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Canada: The Valley Of The Headless Men - Nihanni Valley.

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posted on Dec, 19 2011 @ 05:17 PM
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The Nahanni Valley of Canada's Northwest Territories has been called one of the last truly unexplored places in the world. Lying above the 60th Parallel, it is accessible only by air, water or a long overland journey from the village of Tungsten. As a result, much of the area remains unexplored, despite being declared a national park in 1976, and a World Heritage Site in 1978.

Native tales tell of an unknown evil lurking within 200 Mile Gorge, and most avoid the area. Local oral history also tells of a mountain-dwelling tribe known as the Naha. The Naha were feared by the region's Dene people, as they often descended to raid nearby villages. These tales end with the rapid, mysterious disappearance of the Naha. No trace of this tribe has ever been found.



The eerie nickname attached to 200 Mile Gorge is the Valley Of The Headless Men. This name comes from a series of unexplained incidents in the Gorge during the Gold Rush of the early 20th century. Two brothers, Willie and Frank McLeod left in 1906 in an attempt to reach the Klondike through Nahanni. Nothing was heard from them for the next two years. Rumours spoke of the two finding the "mother lode" of gold. Despite this, no efforts were made to find them.

In 1908, another prospecting expedition discovered two bodies, later identified as the McLeod brothers. Both had been decapitated. This incident would likely have been marked up as just another macabre tale of North had they been the only headless bodies. In 1917, the body of a Swiss prospector by the name of Martin Jorgenson was found next to his burned cabin. Decapitated. In 1945, the body of a miner from Ontario, whose name seems to be lost to history, was found in his sleeping bag, without a head. A trapper named John O'Brien was found frozen next to his campfire, matches still clutched in his hand. I cannot find any reference to the state of his head.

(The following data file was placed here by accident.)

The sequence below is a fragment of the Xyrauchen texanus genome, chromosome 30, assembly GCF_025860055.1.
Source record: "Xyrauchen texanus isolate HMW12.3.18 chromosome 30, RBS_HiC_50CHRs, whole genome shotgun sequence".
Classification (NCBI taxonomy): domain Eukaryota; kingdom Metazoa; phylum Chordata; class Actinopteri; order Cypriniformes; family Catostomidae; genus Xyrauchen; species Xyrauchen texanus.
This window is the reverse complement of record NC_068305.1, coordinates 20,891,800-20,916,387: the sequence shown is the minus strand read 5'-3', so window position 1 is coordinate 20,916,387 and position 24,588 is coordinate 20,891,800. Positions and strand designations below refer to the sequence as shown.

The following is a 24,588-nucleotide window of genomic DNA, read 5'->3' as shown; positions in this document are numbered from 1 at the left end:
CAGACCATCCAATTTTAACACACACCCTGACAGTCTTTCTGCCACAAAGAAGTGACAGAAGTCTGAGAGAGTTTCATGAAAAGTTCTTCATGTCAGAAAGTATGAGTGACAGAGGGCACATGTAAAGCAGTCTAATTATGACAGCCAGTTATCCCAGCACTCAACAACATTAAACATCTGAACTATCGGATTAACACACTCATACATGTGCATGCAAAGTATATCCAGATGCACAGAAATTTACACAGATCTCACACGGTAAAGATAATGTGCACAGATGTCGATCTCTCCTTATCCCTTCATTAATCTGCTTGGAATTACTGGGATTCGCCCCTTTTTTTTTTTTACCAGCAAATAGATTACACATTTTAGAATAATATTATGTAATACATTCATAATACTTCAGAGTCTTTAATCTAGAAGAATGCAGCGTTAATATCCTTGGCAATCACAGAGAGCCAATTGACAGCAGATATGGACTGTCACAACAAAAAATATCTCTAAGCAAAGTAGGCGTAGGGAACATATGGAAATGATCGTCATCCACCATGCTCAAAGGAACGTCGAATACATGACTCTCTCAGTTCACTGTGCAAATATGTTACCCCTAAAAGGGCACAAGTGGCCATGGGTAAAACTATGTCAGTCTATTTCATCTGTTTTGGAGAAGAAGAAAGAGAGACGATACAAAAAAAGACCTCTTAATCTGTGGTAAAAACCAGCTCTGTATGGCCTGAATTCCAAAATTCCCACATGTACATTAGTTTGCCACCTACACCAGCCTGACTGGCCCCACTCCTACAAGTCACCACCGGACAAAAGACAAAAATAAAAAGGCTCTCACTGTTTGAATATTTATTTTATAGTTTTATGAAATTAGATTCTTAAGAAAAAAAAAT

Well, after reading this story I was quite interested in this story as this is my homeland and had never heard anything about it.

Anytime there is crazy happenings like people being beheaded or people frozen to death while clutching matches always gets my juices a flowing. And people are saying this could be the entrance to the hollow earth and that this is one of the least explored places on Earth, well I had to see if I could find a bit more information.

Source


Yes, to describe it as cold up above the sixtieth parallel would be an understatement. It was damn near inhospitable – the wolves, the snow and the biting chill, the miles and miles of tree-shrouded mountain ranges. But the Valley was something special. All year round it was an oasis for those of the likes of us. It was warm. It was lush. It was said you could bathe naked in the zigzag streams and pools beneath ice-free cavalcades of rock. The hot sulfur springs did it.

They also gave the place an evil smell, Old Jeff swore. That, and the mists.

The Valley, with its hot spring engines beneath it, created some sort of anomalous weather vortex. The hot sulfur-tinged air rose hundreds and hundreds of feet, sparred with the cooler Arctic air blown down south from the pole, curled and curved back down. The process somehow spawned the mysterious mists that kept the Valley out of reach of more common men.


The hot springs associated with this valley could very well small bad, we have all smelled sulfur at one point or another and it is not the most pleasant smell.

Interesting to read that there could be a tropical oasis in Canada. It's an interesting thought that the hot springs could heat up the valley enough to provide lush greenery. We have plenty of hot springs here, a couple of the more noted are Radium, and Banff Springs, so the concept is one that could easily be true.

The idea of the mist is also intriguing, creating humidity high enough for it to resemble a topical place is another interesting tidbit in the story.

Source


The region in the 1920's was one of the few areas in Canada with blank spots. The maps of the area showed two straight lines to indicate the Nahanni and Flat Rivers, in fact one of which was in the wrong place, along with the lone word Falls.

There were persistent rumours of prehistoric animals that ravaged the region. Bones and tusks of mastodons were found. In addition, the native people of the region were able to accurately draw pictures of mastodons on their raw hide. Combined with rumours of cliff dwelling mountain cannibals and weird uncontrolled noises in the Valley it was only the brave who would venture forth.